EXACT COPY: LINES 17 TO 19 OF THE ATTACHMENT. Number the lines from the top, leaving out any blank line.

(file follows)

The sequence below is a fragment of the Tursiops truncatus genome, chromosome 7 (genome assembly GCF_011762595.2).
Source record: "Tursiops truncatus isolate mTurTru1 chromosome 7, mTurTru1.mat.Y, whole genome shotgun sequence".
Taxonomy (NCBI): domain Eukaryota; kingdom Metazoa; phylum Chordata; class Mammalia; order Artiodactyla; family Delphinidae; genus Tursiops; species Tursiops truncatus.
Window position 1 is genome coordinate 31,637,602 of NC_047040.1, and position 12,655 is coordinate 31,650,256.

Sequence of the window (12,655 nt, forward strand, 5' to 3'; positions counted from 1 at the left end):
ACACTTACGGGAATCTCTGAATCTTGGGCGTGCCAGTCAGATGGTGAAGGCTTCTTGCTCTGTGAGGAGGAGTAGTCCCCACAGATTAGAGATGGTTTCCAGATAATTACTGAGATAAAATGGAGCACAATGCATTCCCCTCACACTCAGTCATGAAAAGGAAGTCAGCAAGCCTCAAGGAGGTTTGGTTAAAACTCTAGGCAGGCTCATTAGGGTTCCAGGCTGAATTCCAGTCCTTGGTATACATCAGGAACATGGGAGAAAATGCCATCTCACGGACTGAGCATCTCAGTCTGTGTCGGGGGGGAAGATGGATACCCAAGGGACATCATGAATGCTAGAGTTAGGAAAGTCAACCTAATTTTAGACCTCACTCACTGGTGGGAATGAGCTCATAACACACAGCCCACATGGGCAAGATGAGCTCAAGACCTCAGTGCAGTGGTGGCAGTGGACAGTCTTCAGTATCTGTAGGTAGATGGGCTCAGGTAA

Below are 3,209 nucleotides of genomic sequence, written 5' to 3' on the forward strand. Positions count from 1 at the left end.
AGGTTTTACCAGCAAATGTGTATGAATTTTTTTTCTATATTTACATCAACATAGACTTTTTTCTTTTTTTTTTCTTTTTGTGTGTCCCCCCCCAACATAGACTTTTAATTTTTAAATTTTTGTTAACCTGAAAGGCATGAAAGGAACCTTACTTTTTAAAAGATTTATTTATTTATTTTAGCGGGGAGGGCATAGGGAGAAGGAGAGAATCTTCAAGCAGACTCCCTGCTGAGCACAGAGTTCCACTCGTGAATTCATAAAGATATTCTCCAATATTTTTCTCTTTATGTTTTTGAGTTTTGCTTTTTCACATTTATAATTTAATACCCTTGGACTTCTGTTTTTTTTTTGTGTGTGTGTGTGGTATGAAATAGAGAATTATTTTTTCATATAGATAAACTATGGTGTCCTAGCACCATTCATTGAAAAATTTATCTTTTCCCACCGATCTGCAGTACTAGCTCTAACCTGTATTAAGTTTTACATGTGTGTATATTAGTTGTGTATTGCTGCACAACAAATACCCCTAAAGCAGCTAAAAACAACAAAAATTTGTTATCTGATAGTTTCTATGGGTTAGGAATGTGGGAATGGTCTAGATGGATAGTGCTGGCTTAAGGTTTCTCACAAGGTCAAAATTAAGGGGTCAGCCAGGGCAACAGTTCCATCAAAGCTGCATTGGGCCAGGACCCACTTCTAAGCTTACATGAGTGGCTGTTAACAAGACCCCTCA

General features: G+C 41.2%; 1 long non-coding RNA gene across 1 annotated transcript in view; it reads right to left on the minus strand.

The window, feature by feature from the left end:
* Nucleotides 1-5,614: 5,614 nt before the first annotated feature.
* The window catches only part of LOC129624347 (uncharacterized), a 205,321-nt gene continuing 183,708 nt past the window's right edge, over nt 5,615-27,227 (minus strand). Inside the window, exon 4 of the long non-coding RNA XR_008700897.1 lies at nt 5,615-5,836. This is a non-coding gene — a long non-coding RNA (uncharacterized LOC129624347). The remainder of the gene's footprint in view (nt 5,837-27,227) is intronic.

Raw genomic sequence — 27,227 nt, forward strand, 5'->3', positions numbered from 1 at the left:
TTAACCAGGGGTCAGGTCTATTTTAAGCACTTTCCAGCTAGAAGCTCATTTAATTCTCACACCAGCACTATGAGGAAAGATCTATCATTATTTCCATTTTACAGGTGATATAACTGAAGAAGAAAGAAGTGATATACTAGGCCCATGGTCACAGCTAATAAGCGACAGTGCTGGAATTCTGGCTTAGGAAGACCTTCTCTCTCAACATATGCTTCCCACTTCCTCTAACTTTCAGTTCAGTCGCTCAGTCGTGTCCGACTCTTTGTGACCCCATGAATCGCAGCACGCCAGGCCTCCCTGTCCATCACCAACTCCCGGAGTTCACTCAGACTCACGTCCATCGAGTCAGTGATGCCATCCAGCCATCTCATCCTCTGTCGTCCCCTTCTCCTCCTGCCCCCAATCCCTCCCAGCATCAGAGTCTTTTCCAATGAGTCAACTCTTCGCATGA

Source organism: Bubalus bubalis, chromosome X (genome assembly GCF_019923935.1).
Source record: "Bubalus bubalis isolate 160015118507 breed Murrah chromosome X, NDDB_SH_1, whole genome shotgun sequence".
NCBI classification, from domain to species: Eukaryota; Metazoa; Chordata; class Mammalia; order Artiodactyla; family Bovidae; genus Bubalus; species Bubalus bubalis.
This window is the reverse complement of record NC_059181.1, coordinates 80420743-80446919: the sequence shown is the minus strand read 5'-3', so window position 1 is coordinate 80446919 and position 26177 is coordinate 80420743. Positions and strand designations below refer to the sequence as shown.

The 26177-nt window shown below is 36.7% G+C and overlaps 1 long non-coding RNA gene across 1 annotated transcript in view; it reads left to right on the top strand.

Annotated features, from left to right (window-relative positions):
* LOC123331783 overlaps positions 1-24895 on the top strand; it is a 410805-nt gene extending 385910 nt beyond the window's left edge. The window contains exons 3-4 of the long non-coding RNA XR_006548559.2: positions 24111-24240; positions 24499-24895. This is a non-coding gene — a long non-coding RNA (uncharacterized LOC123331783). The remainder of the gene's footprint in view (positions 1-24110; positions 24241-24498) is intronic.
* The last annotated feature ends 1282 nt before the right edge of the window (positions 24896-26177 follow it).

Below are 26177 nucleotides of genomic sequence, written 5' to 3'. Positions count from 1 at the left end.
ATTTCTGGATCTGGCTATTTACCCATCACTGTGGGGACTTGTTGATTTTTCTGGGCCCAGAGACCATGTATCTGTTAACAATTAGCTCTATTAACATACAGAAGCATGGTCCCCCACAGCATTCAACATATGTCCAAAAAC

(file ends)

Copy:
NCBI classification, from domain to species: Eukaryota; Metazoa; Chordata; class Mammalia; order Artiodactyla; family Bovidae; genus Bubalus; species Bubalus bubalis.
This window is the reverse complement of record NC_059181.1, coordinates 80420743-80446919: the sequence shown is the minus strand read 5'-3', so window position 1 is coordinate 80446919 and position 26177 is coordinate 80420743. Positions and strand designations below refer to the sequence as shown.

The 26177-nt window shown below is 36.7% G+C and overlaps 1 long non-coding RNA gene across 1 annotated transcript in view; it reads left to right on the top strand.